It’s very simply really. A small subset of the population can’t generate more incidents than the entire population. The issue is not explaining how students account for more than 5 per cent of the figures, it’s explaining how they account for more than 100 per cent of the figures.

      1. George

        The piece above and the maths in the description of the podcast which assumes all reports were reported in one year was enough for me.

        Have you read the statement that the CSO attaches to crime stats produced by the Gardai? The 700-1000 figure is not trustworthy and only includes people who decided to proceed with their complaint not everyone who reported a crime.

        The CSO state:
        “These statistics are categorised as Under Reservation. This categorisation indicates that the quality of these statistics do not meet the standards required of official statistics published by the CSO.”

        1. George

          Also the assumption seems to be that the survey must be faked if the respondents report sexual assault at higher rates than expected but it is also possible that people who have been assaulted are more likely complete the survey as a result of their experiences. There are many unknowns and the case is far from proven.

          1. William Campbell

            The word ‘faked’ does not occur in my report.

            You’re right that self-selecting surveys cannot be applied to the wider population, which is why I criticised the authors for claiming that they can.

    2. Zaccone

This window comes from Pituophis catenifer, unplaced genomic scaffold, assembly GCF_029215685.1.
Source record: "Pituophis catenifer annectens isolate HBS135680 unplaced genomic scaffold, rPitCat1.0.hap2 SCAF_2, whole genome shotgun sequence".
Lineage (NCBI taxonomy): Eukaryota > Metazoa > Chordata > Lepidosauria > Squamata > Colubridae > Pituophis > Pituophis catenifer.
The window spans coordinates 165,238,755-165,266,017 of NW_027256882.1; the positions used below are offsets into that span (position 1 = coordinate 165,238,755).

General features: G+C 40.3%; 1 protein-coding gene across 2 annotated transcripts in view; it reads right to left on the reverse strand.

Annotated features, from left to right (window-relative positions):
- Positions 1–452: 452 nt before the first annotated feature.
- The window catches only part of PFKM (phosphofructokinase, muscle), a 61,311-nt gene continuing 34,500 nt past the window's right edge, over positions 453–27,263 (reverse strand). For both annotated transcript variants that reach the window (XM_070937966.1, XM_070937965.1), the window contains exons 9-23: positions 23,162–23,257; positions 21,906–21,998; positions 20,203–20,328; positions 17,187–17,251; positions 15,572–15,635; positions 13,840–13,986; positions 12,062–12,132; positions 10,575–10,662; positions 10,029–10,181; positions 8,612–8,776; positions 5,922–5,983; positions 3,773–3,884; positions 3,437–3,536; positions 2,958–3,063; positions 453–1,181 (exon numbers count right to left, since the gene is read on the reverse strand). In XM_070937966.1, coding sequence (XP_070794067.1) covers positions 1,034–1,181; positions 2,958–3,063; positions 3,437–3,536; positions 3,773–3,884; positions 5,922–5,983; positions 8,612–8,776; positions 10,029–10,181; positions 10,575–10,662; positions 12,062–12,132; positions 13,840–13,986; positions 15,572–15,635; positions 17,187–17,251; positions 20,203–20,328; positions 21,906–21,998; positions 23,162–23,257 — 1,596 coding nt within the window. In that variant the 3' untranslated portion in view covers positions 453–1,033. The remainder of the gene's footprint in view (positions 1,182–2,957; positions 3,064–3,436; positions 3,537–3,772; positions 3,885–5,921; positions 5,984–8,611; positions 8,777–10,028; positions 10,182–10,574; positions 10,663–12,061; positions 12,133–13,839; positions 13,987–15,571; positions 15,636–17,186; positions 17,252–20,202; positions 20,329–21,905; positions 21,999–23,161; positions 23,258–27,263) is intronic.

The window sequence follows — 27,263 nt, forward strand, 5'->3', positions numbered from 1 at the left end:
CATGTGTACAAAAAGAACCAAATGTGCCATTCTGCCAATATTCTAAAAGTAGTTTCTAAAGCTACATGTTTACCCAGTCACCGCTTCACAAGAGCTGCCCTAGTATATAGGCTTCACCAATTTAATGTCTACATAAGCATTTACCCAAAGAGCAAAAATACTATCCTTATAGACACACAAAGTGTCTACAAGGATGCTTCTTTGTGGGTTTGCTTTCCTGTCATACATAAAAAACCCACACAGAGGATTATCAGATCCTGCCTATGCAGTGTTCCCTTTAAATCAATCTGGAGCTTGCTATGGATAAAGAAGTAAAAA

This is a very, very bad grasp of maths from George.

      There are 240,000 students in Ireland currently, or very roughly 60,000 for each year of college. Or over 120,000 and 30,000 respectively for females. If 4.5% of these women get raped and report this to the Gardai during their college experience, as claimed, that would mean well over 1,500 reported rapes by college women every year.

      But the total number of rapes reported to the Gardai in Ireland every year hovers around 700-800. Across the entire country, in all demographics.

      So the claim, and the maths behind it, are very verifiably untrue.

      1. George

        And yet the podcast descriptions claim there should be over 2000.

        This is what the CSO says about the 700-1000 figure:

        “These statistics are categorised as Under Reservation. This categorisation indicates that the quality of these statistics do not meet the standards required of official statistics published by the CSO.”

    3. paddy apathy

      It’s not proof no.
      What it boils down to is what definition of rape was used in their research. If Dr West was unwilling to define or defend that definition well them I would imagine that the question was a danger to the narrative and consequently the value of their research.

Comments are closed.

Sponsored Link